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Neurology. 1994 Nov;44(11):2073-80.

The Canadian Study of Health and Aging: risk factors for Alzheimer's disease in Canada.

[No authors listed]



To study risk factors for Alzheimer's disease (AD) based on data from the Canadian Study of Health and Aging.


Population-based case-control study.


Communities and institutions in 10 Canadian provinces.


Two hundred fifty-eight cases clinically diagnosed with probable AD, with onset of symptoms within 3 years of diagnosis, and 535 controls, frequency matched on age group, study center, and residence in community or institution, clinically confirmed to be cognitively normal.


Odds ratios (ORs) were calculated using unconditional logistic regression for previously hypothesized and potential risk factors for AD.


The OR for family history of dementia was significantly elevated (2.62; 95% confidence interval [CI], 1.53 to 4.51) and increased with the number of relatives with dementia. Those with less education were at higher risk of AD, with an OR of 4.00 (95% CI, 2.49 to 6.43) for those with 0 to 6 years, in comparison with those with 10 or more years. Head injury achieved borderline significance. A history of arthritis resulted in a low risk of AD (OR = 0.54; 95% CI, 0.36 to 0.81), as did a history of use of nonsteroidal anti-inflammatory drugs. Initial analyses showed an increased risk of AD for occupational exposure to glues as well as to pesticides and fertilizers; the increased risk was greater in those with less education.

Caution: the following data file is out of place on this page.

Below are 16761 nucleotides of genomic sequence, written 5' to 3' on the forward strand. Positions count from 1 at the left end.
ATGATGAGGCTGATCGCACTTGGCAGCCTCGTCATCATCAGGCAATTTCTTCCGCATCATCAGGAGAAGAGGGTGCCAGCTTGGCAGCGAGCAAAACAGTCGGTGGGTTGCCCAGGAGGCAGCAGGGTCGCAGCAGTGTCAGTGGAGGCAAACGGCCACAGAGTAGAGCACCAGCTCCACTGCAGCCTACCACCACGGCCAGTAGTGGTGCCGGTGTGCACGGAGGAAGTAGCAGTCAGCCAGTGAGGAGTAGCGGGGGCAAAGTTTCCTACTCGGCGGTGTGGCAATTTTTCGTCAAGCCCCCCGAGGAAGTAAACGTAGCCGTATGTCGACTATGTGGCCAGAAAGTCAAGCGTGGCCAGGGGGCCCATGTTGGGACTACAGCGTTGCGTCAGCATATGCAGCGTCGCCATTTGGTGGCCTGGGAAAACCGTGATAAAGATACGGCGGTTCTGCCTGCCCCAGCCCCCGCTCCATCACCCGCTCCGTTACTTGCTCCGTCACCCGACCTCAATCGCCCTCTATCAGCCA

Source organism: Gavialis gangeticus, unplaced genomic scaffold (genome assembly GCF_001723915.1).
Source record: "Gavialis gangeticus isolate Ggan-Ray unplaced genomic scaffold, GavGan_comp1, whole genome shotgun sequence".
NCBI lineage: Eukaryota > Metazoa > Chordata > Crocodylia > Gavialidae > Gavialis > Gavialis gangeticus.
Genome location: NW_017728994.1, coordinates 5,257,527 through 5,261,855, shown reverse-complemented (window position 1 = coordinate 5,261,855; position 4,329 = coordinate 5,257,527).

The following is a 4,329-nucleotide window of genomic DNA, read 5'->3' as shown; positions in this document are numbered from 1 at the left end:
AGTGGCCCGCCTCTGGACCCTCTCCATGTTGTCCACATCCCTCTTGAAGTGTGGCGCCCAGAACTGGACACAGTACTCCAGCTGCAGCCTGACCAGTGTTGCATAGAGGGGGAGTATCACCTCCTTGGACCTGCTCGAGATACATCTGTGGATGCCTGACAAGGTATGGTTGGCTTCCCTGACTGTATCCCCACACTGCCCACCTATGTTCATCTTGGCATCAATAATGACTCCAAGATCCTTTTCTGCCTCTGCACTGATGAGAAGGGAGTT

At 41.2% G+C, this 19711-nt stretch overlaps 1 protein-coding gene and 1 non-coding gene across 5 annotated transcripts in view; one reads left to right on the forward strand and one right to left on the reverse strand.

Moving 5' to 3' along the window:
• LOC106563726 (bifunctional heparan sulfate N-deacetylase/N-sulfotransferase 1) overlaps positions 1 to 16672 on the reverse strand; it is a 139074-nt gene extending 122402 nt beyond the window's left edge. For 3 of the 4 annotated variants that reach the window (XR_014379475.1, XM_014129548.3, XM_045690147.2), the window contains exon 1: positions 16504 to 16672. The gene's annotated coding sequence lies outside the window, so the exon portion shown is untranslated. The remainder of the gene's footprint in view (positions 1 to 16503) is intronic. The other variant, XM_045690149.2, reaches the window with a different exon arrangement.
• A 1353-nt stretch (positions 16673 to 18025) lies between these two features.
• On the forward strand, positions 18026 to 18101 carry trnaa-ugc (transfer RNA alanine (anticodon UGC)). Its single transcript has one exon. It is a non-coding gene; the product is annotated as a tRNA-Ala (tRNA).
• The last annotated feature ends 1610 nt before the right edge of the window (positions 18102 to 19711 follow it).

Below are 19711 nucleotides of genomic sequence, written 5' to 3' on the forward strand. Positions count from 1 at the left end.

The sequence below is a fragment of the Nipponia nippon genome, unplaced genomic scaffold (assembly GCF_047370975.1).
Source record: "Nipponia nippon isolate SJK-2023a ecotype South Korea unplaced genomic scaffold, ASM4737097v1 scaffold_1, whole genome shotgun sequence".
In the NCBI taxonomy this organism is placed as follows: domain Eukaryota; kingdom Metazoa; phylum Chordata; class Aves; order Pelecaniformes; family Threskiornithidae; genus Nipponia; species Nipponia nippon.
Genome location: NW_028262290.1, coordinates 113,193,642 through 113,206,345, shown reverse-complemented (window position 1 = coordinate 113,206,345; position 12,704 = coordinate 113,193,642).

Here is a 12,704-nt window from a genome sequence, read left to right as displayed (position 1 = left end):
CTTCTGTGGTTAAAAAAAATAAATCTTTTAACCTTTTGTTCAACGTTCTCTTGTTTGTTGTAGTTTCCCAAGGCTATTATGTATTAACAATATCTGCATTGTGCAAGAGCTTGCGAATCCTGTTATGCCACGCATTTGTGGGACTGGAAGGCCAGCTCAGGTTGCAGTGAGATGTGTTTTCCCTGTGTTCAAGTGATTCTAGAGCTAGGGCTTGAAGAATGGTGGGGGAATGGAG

This study confirmed a number of previously reported risk factors for AD, but provided little support for others. A new finding was an increased risk for those with occupational exposure to glues as well as pesticides and fertilizers, but this needs further study.

[Indexed for MEDLINE]

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